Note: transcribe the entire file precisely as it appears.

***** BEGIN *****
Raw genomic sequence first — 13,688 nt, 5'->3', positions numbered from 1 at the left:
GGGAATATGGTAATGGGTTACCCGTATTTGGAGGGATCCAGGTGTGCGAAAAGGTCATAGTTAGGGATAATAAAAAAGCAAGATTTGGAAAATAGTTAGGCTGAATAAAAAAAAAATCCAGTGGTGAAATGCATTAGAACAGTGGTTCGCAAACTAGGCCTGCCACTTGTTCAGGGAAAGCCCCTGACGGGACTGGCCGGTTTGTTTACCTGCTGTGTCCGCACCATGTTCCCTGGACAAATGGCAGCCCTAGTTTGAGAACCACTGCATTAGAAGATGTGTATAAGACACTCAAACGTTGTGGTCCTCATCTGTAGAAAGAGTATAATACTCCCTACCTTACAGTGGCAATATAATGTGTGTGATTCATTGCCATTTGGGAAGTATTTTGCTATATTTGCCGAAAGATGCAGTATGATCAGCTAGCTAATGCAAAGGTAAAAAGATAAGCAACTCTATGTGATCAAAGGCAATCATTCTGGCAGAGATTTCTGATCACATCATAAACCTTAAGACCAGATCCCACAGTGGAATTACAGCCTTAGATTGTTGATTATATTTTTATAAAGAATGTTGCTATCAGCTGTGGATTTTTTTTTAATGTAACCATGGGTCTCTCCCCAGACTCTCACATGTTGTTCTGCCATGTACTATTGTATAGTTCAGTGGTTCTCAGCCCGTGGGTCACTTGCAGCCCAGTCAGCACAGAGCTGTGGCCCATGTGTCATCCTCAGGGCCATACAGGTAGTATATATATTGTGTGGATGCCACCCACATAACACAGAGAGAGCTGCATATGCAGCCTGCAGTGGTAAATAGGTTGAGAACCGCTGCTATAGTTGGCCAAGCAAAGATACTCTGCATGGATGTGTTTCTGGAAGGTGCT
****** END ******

Raw genomic sequence first — 13,688 nt, 5'->3', positions numbered from 1 at the left:
GGGAATATGGTAATGGGTTACCCGTATTTGGAGGGATCCAGGTGTGCGAAAAGGTCATAGTTAGGGATAATAAAAAAGCAAGATTTGGAAAATAGTTAGGCTGAATAAAAAAAAAATCCAGTGGTGAAATGCATTAGAACAGTGGTTCGCAAACTAGGCCTGCCACTTGTTCAGGGAAAGCCCCTGACGGGACTGGCCGGTTTGTTTACCTGCTGTGTCCGCACCATGTTCCCTGGACAAATGGCAGCCCTAGTTTGAGAACCACTGCATTAGAAGATGTGTATAAGACACTCAAACGTTGTGGTCCTCATCTGTAGAAAGAGTATAATACTCCCTACCTTACAGTGGCAATATAATGTGTGTGATTCATTGCCATTTGGGAAGTATTTTGCTATATTTGCCGAAAGATGCAGTATGATCAGCTAGCTAATGCAAAGGTAAAAAGATAAGCAACTCTATGTGATCAAAGGCAATCATTCTGGCAGAGATTTCTGATCACATCATAAACCTTAAGACCAGATCCCACAGTGGAATTACAGCCTTAGATTGTTGATTATATTTTTATAAAGAATGTTGCTATCAGCTGTGGATTTTTTTTTAATGTAACCATGGGTCTCTCCCCAGACTCTCACATGTTGTTCTGCCATGTACTATTGTATAGTTCAGTGGTTCTCAGCCCGTGGGTCACTTGCAGCCCAGTCAGCACAGAGCTGTGGCCCATGTGTCATCCTCAGGGCCATACAGGTAGTATATATATTGTGTGGATGCCACCCACATAACACAGAGAGAGCTGCATATGCAGCCTGCAGTGGTAAATAGGTTGAGAACCGCTGCTATAGTTGGCCAAGCAAAGATACTCTGCATGGATGTGTTTCTGGAAGGTGCT